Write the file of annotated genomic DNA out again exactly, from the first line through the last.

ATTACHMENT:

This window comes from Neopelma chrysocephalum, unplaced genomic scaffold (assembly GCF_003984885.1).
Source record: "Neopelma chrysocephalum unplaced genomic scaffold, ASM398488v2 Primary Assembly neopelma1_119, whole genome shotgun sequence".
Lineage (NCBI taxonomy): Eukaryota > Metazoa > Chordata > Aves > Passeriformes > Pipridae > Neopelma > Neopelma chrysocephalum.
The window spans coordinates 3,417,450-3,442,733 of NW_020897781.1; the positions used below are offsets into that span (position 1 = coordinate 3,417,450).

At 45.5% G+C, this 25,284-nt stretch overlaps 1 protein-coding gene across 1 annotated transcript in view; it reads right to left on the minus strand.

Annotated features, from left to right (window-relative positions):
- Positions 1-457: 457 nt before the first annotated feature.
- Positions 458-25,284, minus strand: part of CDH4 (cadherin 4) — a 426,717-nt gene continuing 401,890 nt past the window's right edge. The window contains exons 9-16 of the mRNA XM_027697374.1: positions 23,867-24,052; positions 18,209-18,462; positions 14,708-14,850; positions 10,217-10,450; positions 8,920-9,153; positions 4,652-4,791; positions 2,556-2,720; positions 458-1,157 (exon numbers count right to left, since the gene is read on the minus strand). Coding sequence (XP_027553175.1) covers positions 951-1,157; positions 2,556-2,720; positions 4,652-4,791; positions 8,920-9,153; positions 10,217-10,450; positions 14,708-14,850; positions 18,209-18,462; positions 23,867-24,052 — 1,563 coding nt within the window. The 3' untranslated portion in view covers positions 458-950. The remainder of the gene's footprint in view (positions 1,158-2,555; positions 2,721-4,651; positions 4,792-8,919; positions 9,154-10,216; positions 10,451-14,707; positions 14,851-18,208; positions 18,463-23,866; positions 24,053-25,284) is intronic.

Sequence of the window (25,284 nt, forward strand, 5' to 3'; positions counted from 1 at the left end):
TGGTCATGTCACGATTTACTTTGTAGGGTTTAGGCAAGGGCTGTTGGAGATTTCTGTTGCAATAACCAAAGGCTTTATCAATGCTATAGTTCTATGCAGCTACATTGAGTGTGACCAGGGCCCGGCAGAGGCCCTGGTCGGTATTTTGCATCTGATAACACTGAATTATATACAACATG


This window comes from Neopelma chrysocephalum, unplaced genomic scaffold (assembly GCF_003984885.1).
Source record: "Neopelma chrysocephalum unplaced genomic scaffold, ASM398488v2 Primary Assembly neopelma1_119, whole genome shotgun sequence".
Lineage (NCBI taxonomy): Eukaryota > Metazoa > Chordata > Aves > Passeriformes > Pipridae > Neopelma > Neopelma chrysocephalum.
The window spans coordinates 3,417,450-3,442,733 of NW_020897781.1; the positions used below are offsets into that span (position 1 = coordinate 3,417,450).

At 45.5% G+C, this 25,284-nt stretch overlaps 1 protein-coding gene across 1 annotated transcript in view; it reads right to left on the minus strand.

Annotated features, from left to right (window-relative positions):
- Positions 1-457: 457 nt before the first annotated feature.
- Positions 458-25,284, minus strand: part of CDH4 (cadherin 4) — a 426,717-nt gene continuing 401,890 nt past the window's right edge. The window contains exons 9-16 of the mRNA XM_027697374.1: positions 23,867-24,052; positions 18,209-18,462; positions 14,708-14,850; positions 10,217-10,450; positions 8,920-9,153; positions 4,652-4,791; positions 2,556-2,720; positions 458-1,157 (exon numbers count right to left, since the gene is read on the minus strand). Coding sequence (XP_027553175.1) covers positions 951-1,157; positions 2,556-2,720; positions 4,652-4,791; positions 8,920-9,153; positions 10,217-10,450; positions 14,708-14,850; positions 18,209-18,462; positions 23,867-24,052 — 1,563 coding nt within the window. The 3' untranslated portion in view covers positions 458-950. The remainder of the gene's footprint in view (positions 1,158-2,555; positions 2,721-4,651; positions 4,792-8,919; positions 9,154-10,216; positions 10,451-14,707; positions 14,851-18,208; positions 18,463-23,866; positions 24,053-25,284) is intronic.

Sequence of the window (25,284 nt, forward strand, 5' to 3'; positions counted from 1 at the left end):
TGGTCATGTCACGATTTACTTTGTAGGGTTTAGGCAAGGGCTGTTGGAGATTTCTGTTGCAATAACCAAAGGCTTTATCAATGCTATAGTTCTATGCAGCTACATTGAGTGTGACCAGGGCCCGGCAGAGGCCCTGGTCGGTATTTTGCATCTGATAACACTGAATTATATACAACATG